Pride is an emotion I don’t exactly trust, as I’m more stoical in my approach to life, but I am proud of my Cornish Detective stories—and also of my bloody-minded determination to get them written—sacrificing most of what normal people consider essential, such as a social life and a love life. It’s helpful that I’m a reclusive old geezer!
The writing has been joyful to me, but what I’m not looking forward to is returning to the self-promotion trail. Navigating the world of publishing is like stumbling through thick fog with only a candle for illumination, banging the instruments of my one-man-band hoping to attract attention. That’s the feeling I get whether I’m chasing a traditional publishing contract or if I go back to self-publishing. No one else much cares what I’ve created—a hard fact of life every author should quickly realise—so it’s up to me to big myself up.
I’ve sometimes thought, that the best preparation for becoming a writer is to get everyone that you know to say “No” to you, when you ask them something, as it’s a word you’ll be hearing a lot when it comes to trying to sell your book. At least 500 times would be good preparation for growing a hide as thick as a rhinoceros!
How long have you been writing?
How thick is your hide?
Does being an oft-refused author help you cope with rejection is other parts of your life?
Do friends and family admire your determination—or think you’re just a bit mad?!
While fantasy shopping for property in Cornwall, where I live, I came across this house in Zennor, in the west of the county.
Hmm, thinks I, D.H. Lawrence lived there for a while: sure enough, it turns out to be the same place.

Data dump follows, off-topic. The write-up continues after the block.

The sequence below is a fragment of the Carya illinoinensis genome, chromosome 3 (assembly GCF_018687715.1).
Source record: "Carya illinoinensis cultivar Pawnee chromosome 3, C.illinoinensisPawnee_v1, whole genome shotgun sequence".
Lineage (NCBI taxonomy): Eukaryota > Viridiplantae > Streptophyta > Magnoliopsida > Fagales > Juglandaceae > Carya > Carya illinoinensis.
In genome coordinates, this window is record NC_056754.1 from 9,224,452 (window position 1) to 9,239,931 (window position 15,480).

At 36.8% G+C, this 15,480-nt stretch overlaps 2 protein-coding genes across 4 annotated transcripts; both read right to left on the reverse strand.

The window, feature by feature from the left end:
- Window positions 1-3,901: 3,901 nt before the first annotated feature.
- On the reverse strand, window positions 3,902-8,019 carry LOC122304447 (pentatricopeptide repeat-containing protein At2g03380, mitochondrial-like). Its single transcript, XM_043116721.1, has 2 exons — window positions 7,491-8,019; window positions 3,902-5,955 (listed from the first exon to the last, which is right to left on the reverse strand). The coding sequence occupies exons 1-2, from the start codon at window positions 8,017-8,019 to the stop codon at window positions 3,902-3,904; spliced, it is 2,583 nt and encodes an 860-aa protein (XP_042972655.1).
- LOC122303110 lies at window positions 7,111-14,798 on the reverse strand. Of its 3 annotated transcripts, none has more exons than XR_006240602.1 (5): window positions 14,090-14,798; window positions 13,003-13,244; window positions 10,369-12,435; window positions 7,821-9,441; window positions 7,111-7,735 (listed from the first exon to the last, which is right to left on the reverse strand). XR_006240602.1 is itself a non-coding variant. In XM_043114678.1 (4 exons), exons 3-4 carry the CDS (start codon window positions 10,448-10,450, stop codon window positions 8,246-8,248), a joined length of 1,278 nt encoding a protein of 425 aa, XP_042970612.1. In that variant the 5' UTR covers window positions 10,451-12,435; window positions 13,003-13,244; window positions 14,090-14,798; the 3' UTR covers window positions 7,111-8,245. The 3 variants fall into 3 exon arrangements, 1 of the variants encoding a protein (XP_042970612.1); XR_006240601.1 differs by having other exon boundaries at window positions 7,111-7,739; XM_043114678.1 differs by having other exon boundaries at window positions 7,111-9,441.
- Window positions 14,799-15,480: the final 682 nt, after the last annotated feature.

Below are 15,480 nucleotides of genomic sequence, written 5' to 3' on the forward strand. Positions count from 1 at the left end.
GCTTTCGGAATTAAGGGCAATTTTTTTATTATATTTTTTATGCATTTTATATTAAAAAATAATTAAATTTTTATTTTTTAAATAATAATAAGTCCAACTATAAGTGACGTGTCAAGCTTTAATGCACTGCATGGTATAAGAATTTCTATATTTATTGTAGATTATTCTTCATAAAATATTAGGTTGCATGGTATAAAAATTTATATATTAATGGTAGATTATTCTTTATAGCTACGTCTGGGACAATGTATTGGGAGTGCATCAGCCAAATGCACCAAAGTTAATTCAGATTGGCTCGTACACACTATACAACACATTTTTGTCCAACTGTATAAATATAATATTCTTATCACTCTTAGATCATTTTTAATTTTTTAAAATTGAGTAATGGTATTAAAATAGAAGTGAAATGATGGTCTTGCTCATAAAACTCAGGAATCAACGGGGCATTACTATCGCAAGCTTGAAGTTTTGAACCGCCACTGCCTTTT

The house name RANANIM comes from the utopian artistic community that he dreamed of establishing in Taos, New Mexico. Lawrence and his German wife Frieda lived in Cornwall from 1916-1917, during which time he worked on Women in Love, which may have been influenced by a homosexual affair he was rumoured to have had with a local farmer. The couple were forced to leave the county, after accusations that they were signalling German submarines by semaphore system using their curtains at night.
Perhaps, it isn’t surprising that there was suspicion about them, for, amazingly enough, Frieda was the fifth cousin, once removed, of Baron Manfred Von Richthofen—the Red Baron—who’d already shot down scores of British planes over the trenches.
I’ve only visited one famous author’s home, which is George Bernard Shaw’s house Shaw’s Corner, located in the small village of Ayot Saint Lawrence in the county of Hertfordshire. Shaw was known for his ascetic ways, and his home reflects this, for though the garden is beautiful, the rooms have a strictly functional sparseness. My favourite feature is his revolving work hut at the bottom of the lawn, which he could turn away from the house to face the hedge, blocking the world out.
Have any of you visited houses with a literary connection, or lived somewhere famed for a well-known writer?